Unlike other ways of saving, having a workplace pension means you're not the only one putting money in. Your employer has to contribute too, provided you earn more than a certain amount a year (£5,824.00 a year in 2017-18).

Most people will also get a contribution from the government in the form of tax relief. This means some of your money that would have gone to the government as tax goes into your pension instead.

If, when you retire, your pension savings are not more than a certain amount, you might be able to take it as a cash lump sum (instead of a regular income). To find out if this is possible, and if so, the amount and other rules, check with whoever runs your pension scheme.

Example (taken from DWP – Department for Work and Pensions):

Anne, age 54

"At first I couldn't see the point in contributing to a workplace pension at my age. I wasn't sure I would get much out of it. But now I think I'll stay in. I like the idea that I'm not the only one putting money in.

"I already put a bit into an ISA (Instant Savings Account) from time to time, but it's been at the back of my mind that I should be doing more for when I retire. I think being in the pension at work could be a good way to build up some more money. It's about 12 years before I get my State Pension, so I'll be working and saving into my pension for at least that time."

What if I'm not sure it's for me? I don't need to start saving for my pension yet.

It may seem early to start planning for later life, but remember – you could have 20 years of retirement, and you will need an income. A workplace pension is one way to provide that income. Usually, the younger you are when you start paying into a pension the better. The money has more time to grow.

So even if it's only a small amount, the money you put away early in life can build up over time.
Example (taken from DWP – Department for Work and Pensions):

James, 22

"I hadn't really thought about what I'll live on when I'm old. I suppose I just assumed you get something from the government. But now I've found out the basic State Pension is around £107 a week. I don’t know what my life will be like when I’m retired, but I’m sure I’ll want more than that.

“I was thinking of opting out of my work’s pension, as I’d rather have the money now. But if I want to have an income on top of the State Pension when I retire, perhaps I should stay in. I've also heard the younger you are when you start, the better. If the money comes out of my pay before I’ve even had it, after a while I don't think I'll notice it's gone."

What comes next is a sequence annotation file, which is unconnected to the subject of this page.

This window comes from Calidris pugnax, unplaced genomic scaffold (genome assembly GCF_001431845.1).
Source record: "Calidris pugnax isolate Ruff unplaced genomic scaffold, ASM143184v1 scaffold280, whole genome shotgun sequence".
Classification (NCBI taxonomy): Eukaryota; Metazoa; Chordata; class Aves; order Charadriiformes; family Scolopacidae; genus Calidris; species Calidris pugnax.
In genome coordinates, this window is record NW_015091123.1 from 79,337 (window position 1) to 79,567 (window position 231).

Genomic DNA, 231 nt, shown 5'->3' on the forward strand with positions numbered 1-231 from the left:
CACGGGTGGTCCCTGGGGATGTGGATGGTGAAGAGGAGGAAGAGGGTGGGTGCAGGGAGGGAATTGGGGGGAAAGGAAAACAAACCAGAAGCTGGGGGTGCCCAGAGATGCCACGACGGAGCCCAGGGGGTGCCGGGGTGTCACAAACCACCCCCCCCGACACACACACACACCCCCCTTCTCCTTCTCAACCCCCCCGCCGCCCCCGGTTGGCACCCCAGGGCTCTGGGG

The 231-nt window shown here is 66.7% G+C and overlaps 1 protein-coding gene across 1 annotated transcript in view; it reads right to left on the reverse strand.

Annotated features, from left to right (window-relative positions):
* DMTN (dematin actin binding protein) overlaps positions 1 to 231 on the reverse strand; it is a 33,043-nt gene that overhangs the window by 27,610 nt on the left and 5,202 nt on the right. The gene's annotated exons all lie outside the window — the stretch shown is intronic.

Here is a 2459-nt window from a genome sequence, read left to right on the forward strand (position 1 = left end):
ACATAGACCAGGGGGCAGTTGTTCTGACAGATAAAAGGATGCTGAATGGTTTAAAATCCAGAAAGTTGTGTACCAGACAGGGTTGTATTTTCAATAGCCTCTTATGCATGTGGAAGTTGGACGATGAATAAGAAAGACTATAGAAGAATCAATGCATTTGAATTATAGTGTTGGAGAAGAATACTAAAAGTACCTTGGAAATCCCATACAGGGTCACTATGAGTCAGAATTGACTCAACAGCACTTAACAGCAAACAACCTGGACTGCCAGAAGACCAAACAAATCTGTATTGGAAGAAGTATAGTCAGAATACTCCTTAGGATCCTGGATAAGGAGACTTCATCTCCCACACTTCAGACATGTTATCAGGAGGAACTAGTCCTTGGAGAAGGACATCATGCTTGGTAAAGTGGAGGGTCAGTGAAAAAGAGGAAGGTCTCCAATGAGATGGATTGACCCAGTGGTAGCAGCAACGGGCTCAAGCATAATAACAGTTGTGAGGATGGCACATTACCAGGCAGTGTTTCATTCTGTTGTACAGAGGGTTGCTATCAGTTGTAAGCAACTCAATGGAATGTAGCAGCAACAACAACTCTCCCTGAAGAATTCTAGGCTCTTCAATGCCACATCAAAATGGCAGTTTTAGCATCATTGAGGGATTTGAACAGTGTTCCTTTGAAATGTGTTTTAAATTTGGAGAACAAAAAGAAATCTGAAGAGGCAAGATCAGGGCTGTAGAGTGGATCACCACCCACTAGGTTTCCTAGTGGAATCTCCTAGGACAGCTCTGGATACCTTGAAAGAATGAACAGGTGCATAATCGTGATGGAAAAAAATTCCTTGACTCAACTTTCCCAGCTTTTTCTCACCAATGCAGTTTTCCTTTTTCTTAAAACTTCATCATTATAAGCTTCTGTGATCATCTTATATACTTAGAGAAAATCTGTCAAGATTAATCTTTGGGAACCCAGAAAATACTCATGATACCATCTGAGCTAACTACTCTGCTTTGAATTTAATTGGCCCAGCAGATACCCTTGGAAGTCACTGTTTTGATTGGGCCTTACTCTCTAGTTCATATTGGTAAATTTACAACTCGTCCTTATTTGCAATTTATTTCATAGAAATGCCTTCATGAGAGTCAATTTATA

Who will pay into my workplace pension?

You will pay in to it. As your employer, Sprite will also pay into it from the income we receive in respect of our invoice to the agency. We are required to do this if you earn more than a certain amount a year (£5,824.00 a year in 2017-18). Most people will also get a contribution from the government in the form of tax relief. This means that some of the money that would have gone to the government as tax goes into your pension instead.

'Workplace pension'

A workplace pension is when an employer arranges to provide their workers with a pension when they retire. It is sometimes called a 'company pension', an 'occupational pension' or a 'works pension'.

Why is auto enrolment happening?

The aim is to help more people have another income, on top of the State Pension, when they retire.
The State Pension is a foundation for your retirement. If you want to have more, you need to save during your working life. Otherwise, you may reach retirement facing a significant fall in your standard of living. The full basic State Pension in 2016/2017 is £122.30 a week for a single person.

The government is getting employers to automatically enroll their workers with a pension at work, so it is easier for people to start saving.

You can opt out if you want to, but if you stay in you will have your own pension – which you will receive when you retire.

Will it be enough?

Having a workplace pension means you've taken an important step towards giving yourself the lifestyle you would like in later life. You may want to start thinking about the things you will need money for in retirement, such as paying bills, transport, and buying food, and the things you may also want to do. Remember to consider:

  • Using and maintaining a car;
  • Meeting friends for lunch or drinks;
  • Buying gifts for your family or friends;
  • Going on days out or taking holidays;
  • Taking part in sport and leisure activities.

Once you have an estimate of how much you can expect to get from your workplace pension, you can think about whether it will be enough. The Gov.uk 'Your Future Wallet' tool, may be able to help you with this: www.gov.uk/workplace-pensions

If you're concerned you will not have enough, you could think about contributing more to your pension, working longer, or saving in other ways.

'Personal pension' (also known as 'private pensions')
It's possible for people to set up a 'personal pension' themselves directly with a pension provider. You arrange this yourself with the pension provider of your choice, and you pay into it. As this is not organised through Sprite, we would not contribute to it.